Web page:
Article written by Dan Lee.
Published on 24/02/2012 at 03:00 PM.
I think most of us have a gaming memory that never fades, no matter how many years pass. Mine is throwing a massive hissy fit whilst trying to defeat the Chapter 2 boss in Ninja Gaiden Sigma on the PS3, so when Ninja Gaiden Sigma Plus (a port of the PS3 game) for the Vita dropped through my letter-box I nearly posted it back through. Has age dulled the franchise’s fabled difficulty?
A ‘hack and slash’ style game, Sigma Plus sees you take control of Ryu Hayabusa, wielder of the Dragon Sword. After the game’s (rather harsh) opening chapter, Ryu learns that his village is under attack, with the obvious objective being the theft of the Dark Dragon Blade; a weapon of immense power. The story is just as daft as ever, but in an enjoyable way. The cutscenes are almost a reprieve, allowing you to flex your fingers, which no doubt will be cramped from gripping the Vita so hard.
Don't expect fights to be fair.
Moves can’t be cancelled, so when you do begin an attack make sure it’ll count. This is all made pretty clear in the Chapter 1 boss fight, as if you attack head-on you’ll be finished in a couple of hits. Evading is also an important part of your attack strategy, as tilting the left stick whilst blocking will see Ryu dart behind an opponent, or out of harm’s way.
The further into the game you go, the more attacks you unlock and soon you’ll be granted very useful counter attacks, and Ninpo. The counter attacks are so useful as they can be launched whilst you’re blocking, so if an enemy hits your block and you immediately press the correct button, some serious damage can be done. Ninpo is magic, and comes in a variety of flavours. Interestingly enough, the Vita’s rear touch-pad is used when releasing Ninpo, as you have to tap the relevant sections of the pad to match an on screen prompt.
To add even more depth, there are a myriad of weapons to collect throughout the game, which can be upgraded. Rather than just being purely cosmetic, each weapon makes a huge difference to how you play. Swords have decent range a speed, whilst the staff is quick but less damaging. The nunchucks are extremely cool, but require you to get dangerously close to the enemy. The only thing missing is the ability to change your weapons dynamically, rather than through the menu system.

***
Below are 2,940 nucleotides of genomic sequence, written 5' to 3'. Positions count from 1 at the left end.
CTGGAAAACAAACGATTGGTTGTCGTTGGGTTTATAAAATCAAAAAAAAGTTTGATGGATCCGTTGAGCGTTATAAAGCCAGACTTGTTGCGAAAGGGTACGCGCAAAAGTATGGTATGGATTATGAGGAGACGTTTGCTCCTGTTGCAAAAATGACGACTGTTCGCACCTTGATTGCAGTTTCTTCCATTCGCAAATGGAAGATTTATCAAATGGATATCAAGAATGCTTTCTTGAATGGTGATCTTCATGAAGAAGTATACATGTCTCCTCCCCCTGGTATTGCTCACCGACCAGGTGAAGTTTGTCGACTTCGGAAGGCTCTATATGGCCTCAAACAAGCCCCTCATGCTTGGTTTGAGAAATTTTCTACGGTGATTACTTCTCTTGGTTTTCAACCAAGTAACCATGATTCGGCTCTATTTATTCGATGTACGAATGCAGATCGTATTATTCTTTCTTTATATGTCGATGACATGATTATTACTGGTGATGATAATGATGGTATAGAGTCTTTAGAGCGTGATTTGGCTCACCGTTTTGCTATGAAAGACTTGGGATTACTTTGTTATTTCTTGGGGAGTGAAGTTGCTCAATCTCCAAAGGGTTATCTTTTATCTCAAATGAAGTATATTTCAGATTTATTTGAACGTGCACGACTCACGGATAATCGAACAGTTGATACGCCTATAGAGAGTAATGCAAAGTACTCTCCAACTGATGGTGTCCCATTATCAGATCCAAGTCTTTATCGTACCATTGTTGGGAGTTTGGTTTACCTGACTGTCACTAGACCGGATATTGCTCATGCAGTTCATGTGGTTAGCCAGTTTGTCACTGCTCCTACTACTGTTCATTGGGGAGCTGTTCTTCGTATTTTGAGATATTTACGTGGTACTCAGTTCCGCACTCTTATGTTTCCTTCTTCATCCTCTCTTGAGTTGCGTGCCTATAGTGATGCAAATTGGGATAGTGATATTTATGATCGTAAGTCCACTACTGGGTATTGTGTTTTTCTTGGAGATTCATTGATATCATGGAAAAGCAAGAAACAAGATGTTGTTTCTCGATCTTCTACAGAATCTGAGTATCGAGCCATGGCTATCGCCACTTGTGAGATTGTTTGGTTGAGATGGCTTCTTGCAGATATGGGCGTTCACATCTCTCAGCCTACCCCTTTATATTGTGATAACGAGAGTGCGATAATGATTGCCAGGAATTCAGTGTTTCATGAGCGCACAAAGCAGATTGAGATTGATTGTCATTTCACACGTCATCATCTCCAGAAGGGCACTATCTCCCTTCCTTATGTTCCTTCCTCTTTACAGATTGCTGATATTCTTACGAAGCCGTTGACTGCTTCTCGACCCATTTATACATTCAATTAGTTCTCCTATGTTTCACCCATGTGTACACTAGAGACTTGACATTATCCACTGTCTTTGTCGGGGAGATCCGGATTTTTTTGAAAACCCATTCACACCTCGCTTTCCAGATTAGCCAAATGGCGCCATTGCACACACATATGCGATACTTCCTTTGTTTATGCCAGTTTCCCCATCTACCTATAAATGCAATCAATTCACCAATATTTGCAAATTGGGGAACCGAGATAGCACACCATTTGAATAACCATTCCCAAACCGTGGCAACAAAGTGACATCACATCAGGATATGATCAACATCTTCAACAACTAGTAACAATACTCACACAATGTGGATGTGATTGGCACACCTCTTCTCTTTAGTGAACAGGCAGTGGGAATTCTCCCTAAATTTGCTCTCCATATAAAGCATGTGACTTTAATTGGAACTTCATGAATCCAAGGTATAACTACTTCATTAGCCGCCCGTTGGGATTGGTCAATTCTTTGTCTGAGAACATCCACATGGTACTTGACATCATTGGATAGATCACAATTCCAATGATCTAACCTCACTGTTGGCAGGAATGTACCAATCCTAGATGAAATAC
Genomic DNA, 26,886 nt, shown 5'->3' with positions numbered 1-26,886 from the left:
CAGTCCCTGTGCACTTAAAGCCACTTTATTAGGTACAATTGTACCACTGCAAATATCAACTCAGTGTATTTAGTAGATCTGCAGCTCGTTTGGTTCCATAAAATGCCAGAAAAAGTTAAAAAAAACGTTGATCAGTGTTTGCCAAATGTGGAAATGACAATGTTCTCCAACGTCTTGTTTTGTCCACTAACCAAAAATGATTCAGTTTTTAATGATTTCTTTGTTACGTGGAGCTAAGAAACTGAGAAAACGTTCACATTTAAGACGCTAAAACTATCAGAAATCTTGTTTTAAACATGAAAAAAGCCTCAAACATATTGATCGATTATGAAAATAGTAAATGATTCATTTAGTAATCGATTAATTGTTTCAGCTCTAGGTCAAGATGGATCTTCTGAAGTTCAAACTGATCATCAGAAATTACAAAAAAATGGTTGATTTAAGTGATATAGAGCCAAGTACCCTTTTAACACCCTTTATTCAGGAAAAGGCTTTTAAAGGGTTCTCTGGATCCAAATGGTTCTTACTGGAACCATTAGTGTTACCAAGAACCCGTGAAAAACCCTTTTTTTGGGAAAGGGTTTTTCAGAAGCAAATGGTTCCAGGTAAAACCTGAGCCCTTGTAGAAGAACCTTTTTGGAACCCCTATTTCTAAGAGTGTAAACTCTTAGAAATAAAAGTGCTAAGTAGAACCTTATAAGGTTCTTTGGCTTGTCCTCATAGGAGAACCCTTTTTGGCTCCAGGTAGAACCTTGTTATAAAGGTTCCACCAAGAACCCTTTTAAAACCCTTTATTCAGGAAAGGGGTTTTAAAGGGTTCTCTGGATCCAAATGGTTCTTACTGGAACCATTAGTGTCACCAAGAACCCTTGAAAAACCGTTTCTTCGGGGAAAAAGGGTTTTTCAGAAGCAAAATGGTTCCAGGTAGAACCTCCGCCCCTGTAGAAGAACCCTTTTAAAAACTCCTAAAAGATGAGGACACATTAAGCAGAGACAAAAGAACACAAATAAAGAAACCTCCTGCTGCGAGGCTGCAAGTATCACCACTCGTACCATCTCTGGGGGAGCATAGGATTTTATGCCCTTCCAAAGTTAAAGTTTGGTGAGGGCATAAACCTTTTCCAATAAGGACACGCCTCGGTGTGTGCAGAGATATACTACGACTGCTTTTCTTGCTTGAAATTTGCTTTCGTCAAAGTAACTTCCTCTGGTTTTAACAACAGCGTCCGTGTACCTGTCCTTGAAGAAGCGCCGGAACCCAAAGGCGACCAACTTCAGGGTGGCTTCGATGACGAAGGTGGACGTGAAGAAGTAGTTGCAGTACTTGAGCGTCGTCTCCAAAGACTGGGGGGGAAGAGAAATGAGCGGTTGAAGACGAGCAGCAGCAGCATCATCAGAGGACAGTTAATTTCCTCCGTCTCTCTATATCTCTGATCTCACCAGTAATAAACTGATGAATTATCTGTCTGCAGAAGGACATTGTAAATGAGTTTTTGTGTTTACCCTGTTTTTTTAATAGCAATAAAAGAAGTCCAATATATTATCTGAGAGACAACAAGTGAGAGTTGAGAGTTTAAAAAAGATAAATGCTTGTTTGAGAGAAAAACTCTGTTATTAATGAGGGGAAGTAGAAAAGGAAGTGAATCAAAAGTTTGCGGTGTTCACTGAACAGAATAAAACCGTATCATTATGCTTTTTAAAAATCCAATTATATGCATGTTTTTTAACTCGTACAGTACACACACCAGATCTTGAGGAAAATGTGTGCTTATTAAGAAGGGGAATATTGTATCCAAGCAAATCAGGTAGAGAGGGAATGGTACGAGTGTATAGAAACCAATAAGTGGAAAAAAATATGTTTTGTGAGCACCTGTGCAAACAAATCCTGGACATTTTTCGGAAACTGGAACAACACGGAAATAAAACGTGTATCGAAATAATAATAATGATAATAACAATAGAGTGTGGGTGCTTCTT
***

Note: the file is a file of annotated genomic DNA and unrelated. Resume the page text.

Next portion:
It’s so gloriously done, and fights actually feel more like battles as you wear your opponents down. Unfortunately what’s also a battle is the game’s appalling camera. It’s slow, unresponsive, and will frequently fail to keep up with the action. Its default angle when entering a room is to look directly at Ryu, rather than show the player what’s in the room, so expect to have your health wiped out a few times when being attack by enemies you can’t see. It’s a known issue, and one I encountered all those years ago, so it’s disappointing that it hasn’t been looked at.
Whether it be green or red, expect a fair amount of blood.
In terms of difficulty, an “easy” mode is available right from the start. Back in the days of Sigma, this wasn’t an option until you died several times on one level, and even then once selected you were made to feel like a right loser throughout the rest of the game! Played on normal, Sigma Plus seems a tad easier than Sigma. In fact, I only died three times from Chapter 1 to 4, and one of those times was because I accidently jumped to my death.
Don’t get me wrong though, the game isn’t a walk in the park and will certainly test your patience in places. I recommend getting insurance for your Vita, because there is a very real possibility of throwing it at the wall/TV/cat.
In terms of Vita specific content, as well as the touchscreen stuff already mentioned, the Ninja Trials have been upped from 56 to 76. The Ninja Trials is a mode separate from the main game, and it presents you with a number of challenges, such as “destroy 60 enemies in five minutes”. Don’t expect to ace it without some serious effort. Visually, despite being as old as the hills, the game fairs well. It doesn’t look particularly good in the screenshots, but on the Vita’s gorgeous screen the character models are nicely detailed, with the cutscenes just as good as ever. The only downside is the environments are a bit on the sparse side.
- Wonderful fighting system
- A good choice of weaponry
- A good amount of content
- Character models look great
- The Ninpo activation using the touchpad works well
- The camera is truly dreadful
- In places the difficulty can feel cheap
- Sparse environments
Ninja Gaiden Sigma Plus is a great game, despite the camera doing its best to spoil the party. However, this version is hard to recommend to those who have already ploughed through Sigma; there’s nowhere near enough new content to warrant that. If you’re new to the franchise and fancy a challenge, this will be right up your street.